Who Should Decide How Students Learn About Americas Past

    “This school year, the fury is over the new U.S. History Advanced Placement course – in particular, whether its perspective is overly cynical about the country’s past. The controversy raises significant questions about the role of revisionism in education: How should students learn about oppression and exploitation alongside the great achievements of their country? And who decides which events become part of the national narrative as more information comes to light?”

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    These Artists Promote Cultural Understanding (But Not If They Can’t Get Visas)

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    “In a time when cultural understanding is more critical than ever before, it’s become an uphill battle for artists from Islamic countries to obtain permission to travel to the United States.”

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    Non-Profits Versus For-Profits – The Lines Are Blurring

    Arm-wrestling-for-profit

    “All organizations – not just nonprofits – are now in the business of promoting “social good” in order to gain support… If your organization imagines one of its key differentiators to be its social responsibility, well, then your thinking may be at complete odds with the way the market perceives and evaluates all organizations (i.e. nonprofits and for-profits alike).”

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    Results: Arts Rank Low In Survey Of Essential Skills Students Need

    san diego county arts B

    “Despite decades of work citing and arguing the value and benefit of the Arts as a core subject important to the education of our children, despite substantial research on that importance, despite the flourishing of hundreds, if not thousands, of exemplary programs across the country, and despite all our efforts, the public seemingly STILL thinks of the arts (at least as important in education) as a frill, a luxury.”

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  • Media

    Stop The Licence Fee? Shut Down The BBC Trust? Drop A TV Channel? What-All Is In This Committee’s Report, Anyway?

    bbc licence fee guardian

    The Guardian read the 164-page House of Commons culture, media and sport select committee report on the future of the BBC so you don’t have to.”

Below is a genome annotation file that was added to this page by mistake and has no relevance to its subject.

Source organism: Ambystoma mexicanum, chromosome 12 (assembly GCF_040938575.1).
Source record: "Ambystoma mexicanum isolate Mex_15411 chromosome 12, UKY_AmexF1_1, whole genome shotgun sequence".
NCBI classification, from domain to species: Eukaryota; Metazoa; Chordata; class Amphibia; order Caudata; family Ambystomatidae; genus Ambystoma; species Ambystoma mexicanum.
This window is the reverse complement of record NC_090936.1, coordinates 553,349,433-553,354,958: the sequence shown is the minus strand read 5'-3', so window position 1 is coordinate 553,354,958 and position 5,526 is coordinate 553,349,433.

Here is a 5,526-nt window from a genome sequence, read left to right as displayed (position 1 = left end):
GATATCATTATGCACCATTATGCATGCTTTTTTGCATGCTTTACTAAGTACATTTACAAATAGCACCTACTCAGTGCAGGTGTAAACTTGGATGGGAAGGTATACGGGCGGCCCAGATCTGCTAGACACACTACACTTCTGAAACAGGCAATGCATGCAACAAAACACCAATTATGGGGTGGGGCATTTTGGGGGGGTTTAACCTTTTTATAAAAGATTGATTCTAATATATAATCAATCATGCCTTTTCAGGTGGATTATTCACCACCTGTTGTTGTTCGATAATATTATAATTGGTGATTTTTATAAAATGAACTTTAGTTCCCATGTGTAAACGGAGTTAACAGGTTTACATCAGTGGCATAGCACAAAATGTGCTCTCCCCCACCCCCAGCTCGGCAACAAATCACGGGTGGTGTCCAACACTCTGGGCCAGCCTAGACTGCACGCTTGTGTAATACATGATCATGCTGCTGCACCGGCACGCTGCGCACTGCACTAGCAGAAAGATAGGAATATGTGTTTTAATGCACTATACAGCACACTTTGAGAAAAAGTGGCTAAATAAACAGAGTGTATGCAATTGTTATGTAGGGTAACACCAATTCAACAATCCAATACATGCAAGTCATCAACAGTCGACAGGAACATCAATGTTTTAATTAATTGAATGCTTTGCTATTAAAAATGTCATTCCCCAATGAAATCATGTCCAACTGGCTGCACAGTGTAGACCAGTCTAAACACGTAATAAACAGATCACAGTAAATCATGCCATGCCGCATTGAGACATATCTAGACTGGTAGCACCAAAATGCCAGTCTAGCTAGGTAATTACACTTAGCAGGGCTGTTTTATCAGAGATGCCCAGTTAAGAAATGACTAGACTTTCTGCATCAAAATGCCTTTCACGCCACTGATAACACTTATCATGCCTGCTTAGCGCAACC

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    Why British Political Satire On TV Stops Being Satirical When It’s Adapted By Americans

    british tv satire

    “Failure is a wellspring of British comedy, but its American counterpart rewards ‘optimism [and] a refusal to see oneself in a bad light’.” Christopher Orr looks at how Game of Thrones changed from savage political parody to dramatic thriller as it crossed the Atlantic, and how The Thick of It morphed into the farce of Veep.

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    Richard Linklater Considering Sequel To “Boyhood”

    linklater

    “I wake up in the morning thinking, ‘The twenties are pretty formative, you know?’ That’s where you really become who you’re going to be. It’s one thing to grow up and go to college, but it’s another thing to … So, I will admit my mind has drifted towards [this sequel idea].”

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    Study: Violent Video Games Are Less Violent For Good Players

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    “The level of aggression and hostility such games produce varies considerably depending upon the skill of the individual player.”

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    The Murky Gay (And Not-Gay) Politics Around Graham Moore’s “Stay Weird” Oscars Speech

    graham moore